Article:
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September 2016

Connecting creativity and leadership

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In my last blog, which derived from my recent talk at the Dominion Theatre, we observed three ways in which people were not things, and we discussed why that was important. We concluded that being authentic was important and that one consequence of authenticity was that it enabled one to be creative; creativity and authenticity in fact go hand in hand. The more creative we are, the more authentic we become; and the more authentic we are in ourselves, the deeper the roots of creativity grow within us. And I said this was important for two very big reasons concerning leadership.

The first reason comes down to a favourite quotation that I often use from Peter Drucker: namely, that only two things make money for a business and everything else is a cost! The two things are marketing – no surprise there – and innovation. Yes, innovation, which of course derives from creativity, is the key element that enables us to maintain a real competitive advantage. Innovation enables us to develop value by either making products, processes, systems, services faster or cheaper or better than they were before; or beyond mere innovation and incrementally improving things we can go straight to pure creativity whereby we generate something – product, service, process, system – that is entirely new; that is ground-breaking in its field. That kind of change is game-changing and we know recently that it is the kind of creativity that we associate with a company like Apple whose technology entirely transformed the music industry.

But if this is important – critical indeed – then to say that the second reason may be even more important than the first sounds a little overblown! However, it probably is even more important! Dr Alan Watkins in his important book, Coherence, said: “Many executives are very skilled in operational thinking, but creating difference, setting the business apart – that is a completely separate ability”. Effectively, it is applying creativity not just to the operational stuff but to the strategic direction itself. When leaders become strategic they have to be creative, and only then can they start addressing the issue of organisational longevity.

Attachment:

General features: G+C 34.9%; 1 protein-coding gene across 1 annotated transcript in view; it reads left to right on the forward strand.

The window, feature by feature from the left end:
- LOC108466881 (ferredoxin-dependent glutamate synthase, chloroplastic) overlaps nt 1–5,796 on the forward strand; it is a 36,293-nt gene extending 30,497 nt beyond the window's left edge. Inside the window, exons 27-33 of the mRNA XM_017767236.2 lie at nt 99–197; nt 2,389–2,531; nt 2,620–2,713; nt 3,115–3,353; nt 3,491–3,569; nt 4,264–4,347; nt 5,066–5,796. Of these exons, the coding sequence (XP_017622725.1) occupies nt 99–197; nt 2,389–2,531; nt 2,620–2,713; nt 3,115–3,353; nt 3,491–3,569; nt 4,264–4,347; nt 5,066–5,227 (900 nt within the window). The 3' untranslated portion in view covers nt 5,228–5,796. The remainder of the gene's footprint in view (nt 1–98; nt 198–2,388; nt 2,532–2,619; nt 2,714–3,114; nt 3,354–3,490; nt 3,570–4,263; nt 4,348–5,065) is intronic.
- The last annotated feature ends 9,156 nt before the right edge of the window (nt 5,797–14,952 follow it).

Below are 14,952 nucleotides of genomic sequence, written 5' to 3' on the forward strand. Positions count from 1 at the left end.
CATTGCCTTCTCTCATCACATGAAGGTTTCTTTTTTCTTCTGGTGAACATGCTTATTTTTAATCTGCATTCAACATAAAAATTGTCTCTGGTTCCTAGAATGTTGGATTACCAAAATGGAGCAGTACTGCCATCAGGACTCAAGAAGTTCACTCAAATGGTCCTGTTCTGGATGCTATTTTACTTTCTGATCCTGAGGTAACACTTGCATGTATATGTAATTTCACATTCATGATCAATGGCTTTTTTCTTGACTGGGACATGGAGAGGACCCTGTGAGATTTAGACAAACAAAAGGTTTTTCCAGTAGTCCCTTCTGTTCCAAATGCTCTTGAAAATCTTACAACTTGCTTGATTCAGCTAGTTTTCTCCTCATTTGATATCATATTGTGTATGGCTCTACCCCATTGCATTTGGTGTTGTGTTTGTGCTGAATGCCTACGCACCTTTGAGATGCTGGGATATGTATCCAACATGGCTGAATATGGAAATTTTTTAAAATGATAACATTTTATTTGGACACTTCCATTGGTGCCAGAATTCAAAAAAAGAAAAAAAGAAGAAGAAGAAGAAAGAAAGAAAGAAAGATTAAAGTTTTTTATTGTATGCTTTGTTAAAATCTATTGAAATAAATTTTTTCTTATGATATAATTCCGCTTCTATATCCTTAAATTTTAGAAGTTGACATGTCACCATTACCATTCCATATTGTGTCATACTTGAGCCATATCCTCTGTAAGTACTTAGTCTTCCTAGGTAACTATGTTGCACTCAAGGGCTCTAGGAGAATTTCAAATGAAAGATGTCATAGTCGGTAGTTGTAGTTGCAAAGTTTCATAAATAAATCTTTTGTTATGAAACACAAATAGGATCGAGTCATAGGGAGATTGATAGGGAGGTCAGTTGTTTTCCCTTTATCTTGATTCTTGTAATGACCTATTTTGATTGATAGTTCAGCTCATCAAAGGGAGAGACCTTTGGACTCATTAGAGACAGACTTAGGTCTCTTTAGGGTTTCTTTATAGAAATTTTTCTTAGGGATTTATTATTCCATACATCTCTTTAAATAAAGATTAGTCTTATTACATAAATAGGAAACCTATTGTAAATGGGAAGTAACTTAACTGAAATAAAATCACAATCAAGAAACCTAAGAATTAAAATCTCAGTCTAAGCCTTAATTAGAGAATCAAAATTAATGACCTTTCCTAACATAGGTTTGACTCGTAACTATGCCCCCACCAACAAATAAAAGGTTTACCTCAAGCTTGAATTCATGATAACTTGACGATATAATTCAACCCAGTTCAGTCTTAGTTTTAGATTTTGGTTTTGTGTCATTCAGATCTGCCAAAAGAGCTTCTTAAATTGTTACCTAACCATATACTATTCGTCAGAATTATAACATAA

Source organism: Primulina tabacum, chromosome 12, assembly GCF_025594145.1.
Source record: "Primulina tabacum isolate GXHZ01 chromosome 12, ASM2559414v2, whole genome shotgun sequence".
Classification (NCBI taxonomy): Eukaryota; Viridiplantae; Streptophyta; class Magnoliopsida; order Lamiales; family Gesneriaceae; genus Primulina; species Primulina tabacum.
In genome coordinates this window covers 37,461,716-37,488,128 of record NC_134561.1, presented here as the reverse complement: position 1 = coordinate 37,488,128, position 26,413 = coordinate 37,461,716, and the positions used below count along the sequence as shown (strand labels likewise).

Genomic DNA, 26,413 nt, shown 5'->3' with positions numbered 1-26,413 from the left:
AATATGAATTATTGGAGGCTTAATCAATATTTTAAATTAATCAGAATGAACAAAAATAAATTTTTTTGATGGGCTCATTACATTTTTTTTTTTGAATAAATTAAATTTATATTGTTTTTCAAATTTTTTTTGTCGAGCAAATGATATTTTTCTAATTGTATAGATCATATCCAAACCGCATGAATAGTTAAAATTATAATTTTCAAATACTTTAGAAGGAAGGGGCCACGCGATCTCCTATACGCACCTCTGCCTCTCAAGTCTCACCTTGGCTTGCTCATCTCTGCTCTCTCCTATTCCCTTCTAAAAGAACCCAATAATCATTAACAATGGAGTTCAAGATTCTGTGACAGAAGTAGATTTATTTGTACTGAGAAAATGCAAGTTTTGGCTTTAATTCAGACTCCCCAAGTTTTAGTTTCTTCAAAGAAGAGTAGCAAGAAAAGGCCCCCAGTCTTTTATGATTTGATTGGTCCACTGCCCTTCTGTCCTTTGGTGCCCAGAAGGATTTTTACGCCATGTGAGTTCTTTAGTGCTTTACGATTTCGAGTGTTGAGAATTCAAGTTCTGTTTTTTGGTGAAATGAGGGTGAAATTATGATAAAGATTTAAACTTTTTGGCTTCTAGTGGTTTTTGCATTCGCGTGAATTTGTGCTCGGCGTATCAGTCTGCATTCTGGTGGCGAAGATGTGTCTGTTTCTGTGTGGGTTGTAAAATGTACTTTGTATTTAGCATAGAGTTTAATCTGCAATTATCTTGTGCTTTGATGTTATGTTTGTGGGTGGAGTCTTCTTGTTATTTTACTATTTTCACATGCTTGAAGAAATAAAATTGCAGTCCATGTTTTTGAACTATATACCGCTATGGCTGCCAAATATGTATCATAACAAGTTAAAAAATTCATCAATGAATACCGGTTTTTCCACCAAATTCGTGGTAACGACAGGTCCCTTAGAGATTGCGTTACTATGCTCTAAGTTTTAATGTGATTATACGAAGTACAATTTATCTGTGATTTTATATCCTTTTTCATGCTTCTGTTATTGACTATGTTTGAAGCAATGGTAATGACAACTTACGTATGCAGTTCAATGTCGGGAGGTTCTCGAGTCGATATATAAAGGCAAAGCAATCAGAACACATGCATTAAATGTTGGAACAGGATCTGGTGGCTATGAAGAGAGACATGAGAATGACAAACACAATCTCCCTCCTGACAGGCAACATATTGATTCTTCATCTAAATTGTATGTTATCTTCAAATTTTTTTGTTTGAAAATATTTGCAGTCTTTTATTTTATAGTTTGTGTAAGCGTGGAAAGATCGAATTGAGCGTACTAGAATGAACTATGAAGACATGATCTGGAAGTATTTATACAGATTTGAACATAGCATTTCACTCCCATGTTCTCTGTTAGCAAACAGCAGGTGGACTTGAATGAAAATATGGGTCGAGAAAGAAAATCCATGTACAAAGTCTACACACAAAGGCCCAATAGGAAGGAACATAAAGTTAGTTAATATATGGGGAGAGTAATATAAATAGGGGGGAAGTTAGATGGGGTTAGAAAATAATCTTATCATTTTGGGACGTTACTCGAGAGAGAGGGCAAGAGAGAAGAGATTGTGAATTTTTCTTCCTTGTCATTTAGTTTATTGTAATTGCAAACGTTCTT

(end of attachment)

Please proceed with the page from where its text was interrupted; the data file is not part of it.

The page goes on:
Research from the German Savings Bank Association found four key factors in organisational longevity. First, that there is a dedication to customer service. We have of course the old-fashioned sort of customer service that still continues to astound: Heidelberger Druckmaschinen continues to supply replacement parts for a 100-year old printing machine! And then there is the new sort, a sort of customer service that has to be re-invented from the bottom up, from seriously imagining and empathising with the customer. A true case indeed of new and more innovation.

Second, focusing on long-term value rather than quarterly results. But to focus on long-term value is again an act of creativity, for value itself is a creation. Third, caring for employees so that trust and sharing are possible and actively encouraged. And finally, fourth, setting ambitious goals and enabling collaboration. These are the things that true leadership will aspire and inspire to do. Of course, it’s not easy, but then achievement never is, for if it was then it wouldn’t be an achievement: it would happenstance or a silver spoon in the mouth, or magic, or something else that effortlessly produced results without any of the focus, hard work and perseverance that is necessary to make reality become something else – something imagined first and then realised.

Finally, then, as I sail away from the Dominion Theatre, I must remind you all that we had two sponsors at the event – two leaders – two imagineers: say it then for Garry Mumford of and Gary Crouch of : thanks guys, you are creative, innovative and may you be around for a long time!

How Understanding People are not Things helps promote effective Leadership

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In my last blog, which derived from my talk at the Dominion Theatre last week, I discussed the most difficult thing to deal with in business, the most difficult thing being people. I suggested that three problems typically beset managers about this and that in the next blog I would tackle what the differences between things and people actually are. Of course, put like that, it sounds obvious, but is it? Hardly, for what we need to do is press for a deeper level of understanding.